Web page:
• License BT02368

Will Wade's Volunteer Experience & Causes

  • Volunteer Experience

    • Enabler/Personal Assistant

      Living Options
      • Environment
      June 2004 September 2005 (1 year 4 months)

      Supported four young physically disabled adults based on the South Coast of England, providing 24 hour care, support and personal assistance.

    • Occupational Therapy Assistant

      Treloar School
      • Health
      May 2005 September 2005 (5 months)

      Provided support to the Occupational Therapy department within a busy, large, special needs school.

  • Volunteer Interests

    • Causes I care about:

      • Health

Will Wade's Projects

  • MorseWriter

    • February 2012 to Present
    Team Members: Will Wade

    A small system tray app designed in Python to interpret one or two key presses pressed in a set way (morse) and convert them to the key equivalent. This should mean that a user who has good timing can access the entire computer to write and control their machine - potentially with one or two keys or switches.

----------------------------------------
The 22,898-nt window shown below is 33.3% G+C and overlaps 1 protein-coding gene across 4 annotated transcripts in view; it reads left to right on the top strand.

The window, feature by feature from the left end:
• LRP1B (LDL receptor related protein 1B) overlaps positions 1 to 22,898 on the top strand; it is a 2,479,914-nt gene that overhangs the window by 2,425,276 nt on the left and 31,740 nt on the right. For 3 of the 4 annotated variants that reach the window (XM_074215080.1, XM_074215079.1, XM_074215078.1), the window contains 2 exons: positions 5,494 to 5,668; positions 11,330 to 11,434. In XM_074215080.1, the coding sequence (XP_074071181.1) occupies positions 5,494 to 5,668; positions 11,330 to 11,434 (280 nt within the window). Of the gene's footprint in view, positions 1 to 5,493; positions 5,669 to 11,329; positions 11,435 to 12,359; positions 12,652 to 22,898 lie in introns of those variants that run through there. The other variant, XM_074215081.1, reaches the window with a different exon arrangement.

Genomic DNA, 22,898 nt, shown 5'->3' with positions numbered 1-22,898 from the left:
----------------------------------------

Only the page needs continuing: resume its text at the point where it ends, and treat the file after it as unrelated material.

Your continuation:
• ClickScroll

    • March 2012 to March 2012
    Team Members: Will Wade, Simon Judge

    To scroll the most foreground window with the Mouse/Pointer. For Mac OS X.

    Sometimes the scroll bars are just too minimal, particularly in Lion (even if you disable that feature. This app helps to provide individuals with limited control and movement the ability to use the scroll bars in whatever app they are in.

Will Wade's Courses

  • Independent Coursework

    • 24 Hour Postural Management, Assessment and Levels of Ability

Will Wade's Publications

  • Sitting playfully: does the use of a centre of gravity computer game controller influence the sitting ability of young people with cerebral palsy?

    • Disability and Rehabilitation: Assistive Technology
    • October 4, 2011
    Authors: Will Wade, David Porter, Donna Cowan